The press took over. American newspapers, both secular and ecclesiastical, announced that the American bishops had approved of the use of guitars, folk music and the hootenanny Mass. Despite repeated statements from the Holy See prohibiting the use of secular music and words in the liturgy, the movement continued to be promoted in the United States and in Europe. Deception played a part, since American priests were allowed to think that the decision of the Music Advisory Board was an order from the bishops themselves. In reality, an advisory board has no legislative authority, nor does a committee of bishops have such authority. Decisions on liturgical matters need the approval of the entire body of bishops after a committee has received the report of its advisors and submitted its own recommendations to the full body. The hootenanny Mass never came to the full body of bishops; it did not have to. The intended effect had been achieved through the announcement of the action of the Music Advisory Board and the publicity given to it by the national press. It was not honest, and further, it was against the expressed wishes and legislation of the Church.
There are other examples of the introduction of the ideas of Universa Laus and the progressive liturgists that involved confusion and even deceit. The gullibility of the American clergy and their willingness to obey was used. A confusion was fostered in the minds of priests between the Bishops’ Committee on the Liturgy and the Liturgical Conference, which indeed had interlocking directorates. As anticipated, most American priests failed to distinguish between the releases that came from them, taking the proclamations of both as being the will of their bishops. Meanwhile, the official directives of the post-conciliar commissions in Rome rarely reached most American priests. They knew only the commentaries on them provided by the liturgists both nationally and on the diocesan level. As a result, the altars of most American churches were turned versus populum; choirs were disbanded; Gregorian chant was prohibited; Latin was forbidden for celebration of the Mass in many dioceses; church furniture and statuary were discarded. These innovations which distressed untold numbers of Catholics were thought to be the orders of the Second Vatican Council. Rather, they were the results of a conspiracy whose foundations and intentions have yet to be completely discovered and revealed.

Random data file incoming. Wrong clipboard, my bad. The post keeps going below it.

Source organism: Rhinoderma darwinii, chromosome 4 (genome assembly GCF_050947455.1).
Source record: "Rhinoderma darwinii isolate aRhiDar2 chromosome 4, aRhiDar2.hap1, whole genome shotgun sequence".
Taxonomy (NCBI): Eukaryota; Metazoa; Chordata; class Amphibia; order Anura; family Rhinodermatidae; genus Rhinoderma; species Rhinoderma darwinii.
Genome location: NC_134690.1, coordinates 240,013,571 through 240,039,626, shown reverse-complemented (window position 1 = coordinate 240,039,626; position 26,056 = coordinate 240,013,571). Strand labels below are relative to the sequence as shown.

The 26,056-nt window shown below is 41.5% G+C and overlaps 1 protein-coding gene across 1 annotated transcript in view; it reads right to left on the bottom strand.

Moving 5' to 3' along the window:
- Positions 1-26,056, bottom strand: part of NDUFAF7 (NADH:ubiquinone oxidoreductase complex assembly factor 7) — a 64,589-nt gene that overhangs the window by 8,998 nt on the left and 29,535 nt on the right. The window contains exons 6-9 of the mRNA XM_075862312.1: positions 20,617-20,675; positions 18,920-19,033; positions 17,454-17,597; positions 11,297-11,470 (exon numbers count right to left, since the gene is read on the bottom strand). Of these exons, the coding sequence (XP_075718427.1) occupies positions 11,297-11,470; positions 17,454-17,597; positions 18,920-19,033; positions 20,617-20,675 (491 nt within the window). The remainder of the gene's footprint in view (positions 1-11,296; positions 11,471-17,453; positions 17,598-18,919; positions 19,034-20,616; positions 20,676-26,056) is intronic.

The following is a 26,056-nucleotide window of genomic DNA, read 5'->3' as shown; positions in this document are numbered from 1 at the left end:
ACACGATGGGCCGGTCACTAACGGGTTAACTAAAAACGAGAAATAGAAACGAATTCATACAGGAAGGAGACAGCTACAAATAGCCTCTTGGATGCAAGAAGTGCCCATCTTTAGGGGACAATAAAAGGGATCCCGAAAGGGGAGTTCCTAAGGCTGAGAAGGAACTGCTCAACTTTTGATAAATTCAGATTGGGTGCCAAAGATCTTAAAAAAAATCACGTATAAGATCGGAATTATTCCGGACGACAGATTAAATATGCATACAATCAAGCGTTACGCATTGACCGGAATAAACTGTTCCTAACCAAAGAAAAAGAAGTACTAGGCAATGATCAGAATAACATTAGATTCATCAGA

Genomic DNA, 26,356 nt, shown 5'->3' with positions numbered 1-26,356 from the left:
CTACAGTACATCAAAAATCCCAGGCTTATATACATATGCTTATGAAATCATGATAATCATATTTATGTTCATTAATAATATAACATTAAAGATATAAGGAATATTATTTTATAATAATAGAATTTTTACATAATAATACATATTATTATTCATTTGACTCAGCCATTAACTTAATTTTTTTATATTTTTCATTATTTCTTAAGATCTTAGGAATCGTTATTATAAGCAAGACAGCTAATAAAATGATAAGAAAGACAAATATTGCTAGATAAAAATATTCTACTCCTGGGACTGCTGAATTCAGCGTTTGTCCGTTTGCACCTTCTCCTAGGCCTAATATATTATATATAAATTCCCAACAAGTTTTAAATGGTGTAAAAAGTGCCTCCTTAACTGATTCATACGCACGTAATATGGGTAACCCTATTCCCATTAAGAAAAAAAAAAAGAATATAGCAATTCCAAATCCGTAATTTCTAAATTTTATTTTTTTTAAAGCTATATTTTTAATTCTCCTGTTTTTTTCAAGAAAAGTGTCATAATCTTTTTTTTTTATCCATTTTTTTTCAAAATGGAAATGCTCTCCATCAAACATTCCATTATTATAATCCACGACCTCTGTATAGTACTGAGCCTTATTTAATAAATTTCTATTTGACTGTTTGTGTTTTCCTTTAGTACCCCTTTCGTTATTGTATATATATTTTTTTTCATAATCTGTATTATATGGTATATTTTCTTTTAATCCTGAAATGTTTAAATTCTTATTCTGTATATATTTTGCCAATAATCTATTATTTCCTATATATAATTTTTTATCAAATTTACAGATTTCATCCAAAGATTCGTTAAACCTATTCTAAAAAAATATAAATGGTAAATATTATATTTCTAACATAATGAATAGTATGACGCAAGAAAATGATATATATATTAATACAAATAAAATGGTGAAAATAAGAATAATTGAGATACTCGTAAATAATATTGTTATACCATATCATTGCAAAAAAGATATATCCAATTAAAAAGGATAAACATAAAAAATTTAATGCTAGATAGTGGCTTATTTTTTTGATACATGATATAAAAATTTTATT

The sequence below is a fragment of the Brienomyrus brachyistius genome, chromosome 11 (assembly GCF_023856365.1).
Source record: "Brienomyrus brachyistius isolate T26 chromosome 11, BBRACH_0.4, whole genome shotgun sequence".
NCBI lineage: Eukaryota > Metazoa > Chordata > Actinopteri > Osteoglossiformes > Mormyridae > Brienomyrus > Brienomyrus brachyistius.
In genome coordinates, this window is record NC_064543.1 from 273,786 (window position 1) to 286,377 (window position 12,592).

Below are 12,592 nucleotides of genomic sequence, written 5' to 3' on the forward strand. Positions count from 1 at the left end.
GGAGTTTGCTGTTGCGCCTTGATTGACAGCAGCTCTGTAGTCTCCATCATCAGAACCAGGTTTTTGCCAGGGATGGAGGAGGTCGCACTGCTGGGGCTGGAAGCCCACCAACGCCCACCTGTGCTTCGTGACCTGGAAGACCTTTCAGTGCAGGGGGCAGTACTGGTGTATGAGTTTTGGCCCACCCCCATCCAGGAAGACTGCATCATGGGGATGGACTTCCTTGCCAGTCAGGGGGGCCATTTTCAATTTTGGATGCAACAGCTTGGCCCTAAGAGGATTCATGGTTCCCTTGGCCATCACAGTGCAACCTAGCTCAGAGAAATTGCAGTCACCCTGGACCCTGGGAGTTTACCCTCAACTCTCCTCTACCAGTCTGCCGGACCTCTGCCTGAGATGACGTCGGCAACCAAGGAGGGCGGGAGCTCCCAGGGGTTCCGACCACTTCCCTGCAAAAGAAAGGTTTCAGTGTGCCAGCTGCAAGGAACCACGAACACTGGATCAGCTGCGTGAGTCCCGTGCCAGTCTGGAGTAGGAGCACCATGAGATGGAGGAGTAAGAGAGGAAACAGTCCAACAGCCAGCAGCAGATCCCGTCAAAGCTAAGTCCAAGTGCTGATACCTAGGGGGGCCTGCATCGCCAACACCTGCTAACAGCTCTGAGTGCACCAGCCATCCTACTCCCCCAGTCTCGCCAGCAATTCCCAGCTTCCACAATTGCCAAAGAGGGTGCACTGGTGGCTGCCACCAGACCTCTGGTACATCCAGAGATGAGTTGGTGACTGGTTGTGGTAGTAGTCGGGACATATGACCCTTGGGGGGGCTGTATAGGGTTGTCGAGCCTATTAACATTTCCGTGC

What must be taken as the basis for putting the reform back on the track in this country? Simply, a full and impartial acceptance of all directives, conciliar, papal and curial. That means the use of Latin as well as the vernacular, the fostering of choirs as well as congregational singing, the acceptance of the distinction between sung and spoken liturgy, the creation of new serious music as -well as the use of the great works of the past. Above all it means that the distinction between sacred and profane must be held to, along with the admission that a professional judgment must be made on the artistic merit of musical composition. In a word, the reform must be put in the hands of educated, professional musicians who are dedicated to carrying out the wishes of the Church as expressed in the documents. The same malaise that afflicted, this country when the reforms of Pope Pius X were promulgated still persists. It is still a question of education, an understanding of what the Church wants and a willingness and an expertise to carry it forward.
The CMAA is hosting a conference celebrating that legacy on October 13-15, 2013 at Saint Agnes and Saint Paul Cathedral. We hope you'll join us as we look forward to the future with profound thanksgiving for Monsignor's work.
To find out more about the conference, visit the conference page here: www.musicasacra.com/st-agnes.